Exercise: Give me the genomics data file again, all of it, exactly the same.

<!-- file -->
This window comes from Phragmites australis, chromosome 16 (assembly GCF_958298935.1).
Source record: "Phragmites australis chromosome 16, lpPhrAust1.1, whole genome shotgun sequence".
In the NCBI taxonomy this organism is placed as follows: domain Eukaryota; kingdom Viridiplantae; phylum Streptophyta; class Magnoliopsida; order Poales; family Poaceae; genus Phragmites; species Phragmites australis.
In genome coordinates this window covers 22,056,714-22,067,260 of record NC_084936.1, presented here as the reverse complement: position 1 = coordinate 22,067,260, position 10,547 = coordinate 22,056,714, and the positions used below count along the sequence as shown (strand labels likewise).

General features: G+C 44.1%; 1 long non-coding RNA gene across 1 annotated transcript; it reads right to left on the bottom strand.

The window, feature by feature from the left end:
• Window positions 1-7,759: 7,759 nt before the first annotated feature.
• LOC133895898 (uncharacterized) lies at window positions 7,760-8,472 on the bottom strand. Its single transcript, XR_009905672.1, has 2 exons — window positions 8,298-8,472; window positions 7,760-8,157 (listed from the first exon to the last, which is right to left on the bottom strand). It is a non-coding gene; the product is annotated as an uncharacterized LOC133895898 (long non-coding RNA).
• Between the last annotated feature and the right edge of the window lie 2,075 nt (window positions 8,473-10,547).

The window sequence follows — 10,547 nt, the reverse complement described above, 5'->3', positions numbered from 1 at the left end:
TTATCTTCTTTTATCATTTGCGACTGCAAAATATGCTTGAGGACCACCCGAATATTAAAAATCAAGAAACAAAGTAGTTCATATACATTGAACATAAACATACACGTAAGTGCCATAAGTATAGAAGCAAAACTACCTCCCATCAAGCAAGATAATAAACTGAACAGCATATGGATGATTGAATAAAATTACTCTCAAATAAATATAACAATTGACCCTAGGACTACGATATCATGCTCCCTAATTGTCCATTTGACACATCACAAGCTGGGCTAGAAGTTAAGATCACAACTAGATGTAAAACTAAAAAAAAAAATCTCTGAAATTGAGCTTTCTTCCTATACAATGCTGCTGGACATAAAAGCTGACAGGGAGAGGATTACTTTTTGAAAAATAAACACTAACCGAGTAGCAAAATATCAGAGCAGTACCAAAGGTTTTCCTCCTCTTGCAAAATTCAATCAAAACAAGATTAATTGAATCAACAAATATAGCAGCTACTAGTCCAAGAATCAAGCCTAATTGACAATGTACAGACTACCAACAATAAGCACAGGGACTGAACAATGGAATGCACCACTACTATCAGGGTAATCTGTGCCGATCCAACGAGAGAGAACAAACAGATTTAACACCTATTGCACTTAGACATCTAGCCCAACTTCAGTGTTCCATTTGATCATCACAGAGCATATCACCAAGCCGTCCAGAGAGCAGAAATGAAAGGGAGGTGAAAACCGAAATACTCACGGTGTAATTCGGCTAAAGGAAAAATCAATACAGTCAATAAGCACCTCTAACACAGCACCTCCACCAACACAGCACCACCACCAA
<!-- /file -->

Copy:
This window comes from Phragmites australis, chromosome 16 (assembly GCF_958298935.1).
Source record: "Phragmites australis chromosome 16, lpPhrAust1.1, whole genome shotgun sequence".
In the NCBI taxonomy this organism is placed as follows: domain Eukaryota; kingdom Viridiplantae; phylum Streptophyta; class Magnoliopsida; order Poales; family Poaceae; genus Phragmites; species Phragmites australis.
In genome coordinates this window covers 22,056,714-22,067,260 of record NC_084936.1, presented here as the reverse complement: position 1 = coordinate 22,067,260, position 10,547 = coordinate 22,056,714, and the positions used below count along the sequence as shown (strand labels likewise).

General features: G+C 44.1%; 1 long non-coding RNA gene across 1 annotated transcript; it reads right to left on the bottom strand.

The window, feature by feature from the left end:
• Window positions 1-7,759: 7,759 nt before the first annotated feature.
• LOC133895898 (uncharacterized) lies at window positions 7,760-8,472 on the bottom strand. Its single transcript, XR_009905672.1, has 2 exons — window positions 8,298-8,472; window positions 7,760-8,157 (listed from the first exon to the last, which is right to left on the bottom strand). It is a non-coding gene; the product is annotated as an uncharacterized LOC133895898 (long non-coding RNA).
• Between the last annotated feature and the right edge of the window lie 2,075 nt (window positions 8,473-10,547).

The window sequence follows — 10,547 nt, the reverse complement described above, 5'->3', positions numbered from 1 at the left end:
TTATCTTCTTTTATCATTTGCGACTGCAAAATATGCTTGAGGACCACCCGAATATTAAAAATCAAGAAACAAAGTAGTTCATATACATTGAACATAAACATACACGTAAGTGCCATAAGTATAGAAGCAAAACTACCTCCCATCAAGCAAGATAATAAACTGAACAGCATATGGATGATTGAATAAAATTACTCTCAAATAAATATAACAATTGACCCTAGGACTACGATATCATGCTCCCTAATTGTCCATTTGACACATCACAAGCTGGGCTAGAAGTTAAGATCACAACTAGATGTAAAACTAAAAAAAAAAATCTCTGAAATTGAGCTTTCTTCCTATACAATGCTGCTGGACATAAAAGCTGACAGGGAGAGGATTACTTTTTGAAAAATAAACACTAACCGAGTAGCAAAATATCAGAGCAGTACCAAAGGTTTTCCTCCTCTTGCAAAATTCAATCAAAACAAGATTAATTGAATCAACAAATATAGCAGCTACTAGTCCAAGAATCAAGCCTAATTGACAATGTACAGACTACCAACAATAAGCACAGGGACTGAACAATGGAATGCACCACTACTATCAGGGTAATCTGTGCCGATCCAACGAGAGAGAACAAACAGATTTAACACCTATTGCACTTAGACATCTAGCCCAACTTCAGTGTTCCATTTGATCATCACAGAGCATATCACCAAGCCGTCCAGAGAGCAGAAATGAAAGGGAGGTGAAAACCGAAATACTCACGGTGTAATTCGGCTAAAGGAAAAATCAATACAGTCAATAAGCACCTCTAACACAGCACCTCCACCAACACAGCACCACCACCAA